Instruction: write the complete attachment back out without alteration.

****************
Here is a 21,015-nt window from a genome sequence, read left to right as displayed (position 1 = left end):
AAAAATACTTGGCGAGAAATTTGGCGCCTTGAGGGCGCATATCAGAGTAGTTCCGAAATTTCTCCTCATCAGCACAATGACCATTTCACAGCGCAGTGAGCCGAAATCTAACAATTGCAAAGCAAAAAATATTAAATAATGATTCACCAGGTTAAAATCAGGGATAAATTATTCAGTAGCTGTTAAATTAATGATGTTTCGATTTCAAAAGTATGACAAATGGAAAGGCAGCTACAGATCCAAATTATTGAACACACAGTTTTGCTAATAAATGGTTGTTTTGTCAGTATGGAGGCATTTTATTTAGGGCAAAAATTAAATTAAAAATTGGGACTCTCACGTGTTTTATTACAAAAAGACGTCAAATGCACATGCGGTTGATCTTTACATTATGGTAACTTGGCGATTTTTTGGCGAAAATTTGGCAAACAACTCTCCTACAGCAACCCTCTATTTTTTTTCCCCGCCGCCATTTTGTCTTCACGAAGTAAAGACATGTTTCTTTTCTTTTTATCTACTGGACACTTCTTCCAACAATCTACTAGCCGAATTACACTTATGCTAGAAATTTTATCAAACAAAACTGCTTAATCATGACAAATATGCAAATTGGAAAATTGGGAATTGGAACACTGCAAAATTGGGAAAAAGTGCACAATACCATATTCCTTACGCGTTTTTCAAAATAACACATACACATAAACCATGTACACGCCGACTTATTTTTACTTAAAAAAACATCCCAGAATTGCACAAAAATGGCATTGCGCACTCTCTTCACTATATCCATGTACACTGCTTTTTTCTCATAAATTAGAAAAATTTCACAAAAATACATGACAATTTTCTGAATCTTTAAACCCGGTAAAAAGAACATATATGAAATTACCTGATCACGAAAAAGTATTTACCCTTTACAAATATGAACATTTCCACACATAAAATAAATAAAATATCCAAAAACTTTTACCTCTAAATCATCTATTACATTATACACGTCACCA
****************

Here is a 21,015-nt window from a genome sequence, read left to right as displayed (position 1 = left end):
AAAAATACTTGGCGAGAAATTTGGCGCCTTGAGGGCGCATATCAGAGTAGTTCCGAAATTTCTCCTCATCAGCACAATGACCATTTCACAGCGCAGTGAGCCGAAATCTAACAATTGCAAAGCAAAAAATATTAAATAATGATTCACCAGGTTAAAATCAGGGATAAATTATTCAGTAGCTGTTAAATTAATGATGTTTCGATTTCAAAAGTATGACAAATGGAAAGGCAGCTACAGATCCAAATTATTGAACACACAGTTTTGCTAATAAATGGTTGTTTTGTCAGTATGGAGGCATTTTATTTAGGGCAAAAATTAAATTAAAAATTGGGACTCTCACGTGTTTTATTACAAAAAGACGTCAAATGCACATGCGGTTGATCTTTACATTATGGTAACTTGGCGATTTTTTGGCGAAAATTTGGCAAACAACTCTCCTACAGCAACCCTCTATTTTTTTTCCCCGCCGCCATTTTGTCTTCACGAAGTAAAGACATGTTTCTTTTCTTTTTATCTACTGGACACTTCTTCCAACAATCTACTAGCCGAATTACACTTATGCTAGAAATTTTATCAAACAAAACTGCTTAATCATGACAAATATGCAAATTGGAAAATTGGGAATTGGAACACTGCAAAATTGGGAAAAAGTGCACAATACCATATTCCTTACGCGTTTTTCAAAATAACACATACACATAAACCATGTACACGCCGACTTATTTTTACTTAAAAAAACATCCCAGAATTGCACAAAAATGGCATTGCGCACTCTCTTCACTATATCCATGTACACTGCTTTTTTCTCATAAATTAGAAAAATTTCACAAAAATACATGACAATTTTCTGAATCTTTAAACCCGGTAAAAAGAACATATATGAAATTACCTGATCACGAAAAAGTATTTACCCTTTACAAATATGAACATTTCCACACATAAAATAAATAAAATATCCAAAAACTTTTACCTCTAAATCATCTATTACATTATACACGTCACCA